*The sequel to this interpretation is Charles Beard’s Economic Interpretation of the U S Constitution in which he states that the upper classes staged a counter-revolution when they took control of the Philadelphia convention and wrote the Constitution. Beard believed this rolled back many of the gains made by the revolution. Several years ago, in this space, I wrote about Beard’s interpretation. While it, like the economic interpretations of the early 20th century, has been thoroughly criticized and disproven, it is still taught in many colleges and universities.
From the President - The new face book page for the Tampa Sons of the American Revolution is Tampa Sar. The password to add anything is American1776.
Please feel free to upload pictures or comments. Invite all your friends to look.
Wreaths Across America
The Tampa Chapter will once again sponsor the Wreaths Across America at the American Legion Post #5 Veterans Cemetery at 3810 W Kennedy Blvd. The formal ceremony is on Saturday, December 15, and will constitute our December Meeting. We will gather informally after the Ceremony to discuss any urgent business. Our Chapter Color Guard will, once again, present the Colors at this Ceremony. The C.A.R. has been invited to join us. The Ceremony starts at 12:00, but you should be there by 11:30.
For those of you not familiar with Wreaths Across America, please go to wreathsacrossamerica.org and learn their story.
Attached is the 2018 WAA wreath sponsorship form. Use this form, write a check and mail it in, or go to their website, click on the sponsorship link and make your donation on-line, or you can bring a check to this meeting and we can mail them in as a group. The location code for the American Legion Post #5 Cemetery is FLAMLC. The group code for the Tampa Chapter is FL0127P. You can always designate any one of the hundreds of other Veterans Cemeteries participating in WAA. Just search their website for other locations. The donation must be in their hands no later than December 3 for your wreaths to be delivered to the cemetery of your choice.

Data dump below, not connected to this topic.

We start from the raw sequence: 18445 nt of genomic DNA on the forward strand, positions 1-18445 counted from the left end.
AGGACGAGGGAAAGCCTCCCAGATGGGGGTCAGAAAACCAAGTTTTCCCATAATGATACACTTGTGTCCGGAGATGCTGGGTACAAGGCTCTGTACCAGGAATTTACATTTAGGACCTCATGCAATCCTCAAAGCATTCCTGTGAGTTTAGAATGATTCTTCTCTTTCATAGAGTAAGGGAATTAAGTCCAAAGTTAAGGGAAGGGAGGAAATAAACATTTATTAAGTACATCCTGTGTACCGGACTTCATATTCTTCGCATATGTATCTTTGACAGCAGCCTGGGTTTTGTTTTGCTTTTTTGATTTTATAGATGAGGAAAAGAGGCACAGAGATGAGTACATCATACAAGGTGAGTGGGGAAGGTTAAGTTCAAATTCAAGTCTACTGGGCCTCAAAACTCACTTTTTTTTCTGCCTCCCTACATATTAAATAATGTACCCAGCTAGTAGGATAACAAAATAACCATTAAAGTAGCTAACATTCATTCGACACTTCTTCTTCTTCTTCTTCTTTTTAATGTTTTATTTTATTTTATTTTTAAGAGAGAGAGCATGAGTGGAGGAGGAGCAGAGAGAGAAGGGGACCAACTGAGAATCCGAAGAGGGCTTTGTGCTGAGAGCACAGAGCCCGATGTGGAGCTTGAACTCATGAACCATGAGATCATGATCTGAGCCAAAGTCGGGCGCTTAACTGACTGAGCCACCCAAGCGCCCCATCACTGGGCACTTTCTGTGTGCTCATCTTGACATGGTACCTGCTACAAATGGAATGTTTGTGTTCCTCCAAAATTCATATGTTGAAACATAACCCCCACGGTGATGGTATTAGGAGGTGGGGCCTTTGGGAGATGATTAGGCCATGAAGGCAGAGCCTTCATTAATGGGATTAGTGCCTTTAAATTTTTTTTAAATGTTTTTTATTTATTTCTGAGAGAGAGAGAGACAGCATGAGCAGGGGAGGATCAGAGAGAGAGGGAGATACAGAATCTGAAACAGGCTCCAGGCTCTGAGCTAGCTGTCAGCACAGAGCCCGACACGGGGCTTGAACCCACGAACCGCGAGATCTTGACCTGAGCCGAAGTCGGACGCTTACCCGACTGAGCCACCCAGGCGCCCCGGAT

Color Guard Activities & Opportunities
· October 30 – met Honor Flight Mission #34 at the Clearwater-
St. Petersburg Airport. Present were Pres John Goolsby, VP David Bryant, Bill Swain and Dick Young.
· November 10 – Marched in Veterans Day Parade at James A. Haley VA Hospital in Tampa. Also, in the Parade were the Fort Brooke Society of C.A.R. and the Desoto and Tampa Chapters of DAR. Present were (L-R) John Stewart (St Petersburg), Terry Doan, Dick Young, President John Goolsby, Bill Swain, Alan Bell (CG Commander) and VP David Bryant.
· December 15 - the Tampa Chapter will participate in the Presentation of the Colors and laying of the wreaths at the Wreaths Across America Ceremony at American Legion Post #5 on Kennedy Blvd. in Tampa. Everyone may participate, in uniform or not. Details will be discussed at this meeting.
· March 9 – Commemoration of Last Naval Battle on Merritt Island (this is a National SAR Event)
· March 30 – Commemoration of the Battle of Thomas Creek in Jacksonville
Dates for the next two meetings are below:
Dec. 15 Wreaths Across America Ceremony at American Legion Post #5
Jan. 5 Officer Installation at The Rusty Pelican
Other Dates of Interest
Dec 15 Wreaths Across America
Feb 2 Florida SAR Winter BOM & Rumbaugh Oration Contest
Feb 22 George Washington’s Birthday
Chapter Website—remember you can find information about the chapter and programs on the chapter website. http://www.tampasar.org/
One of the duties of the Chapter Chaplain is to send cards to our members that are sick. Another is to send a sympathy card to the family of a member who has passed away. If you know of anyone that should be the recipient of these cards please mention it to Chaplain Sessums or one of the other officers at our next meeting.
Chapter officers and committee chairman are encouraged to send any pertinent information they wish included in the newsletter to the editor.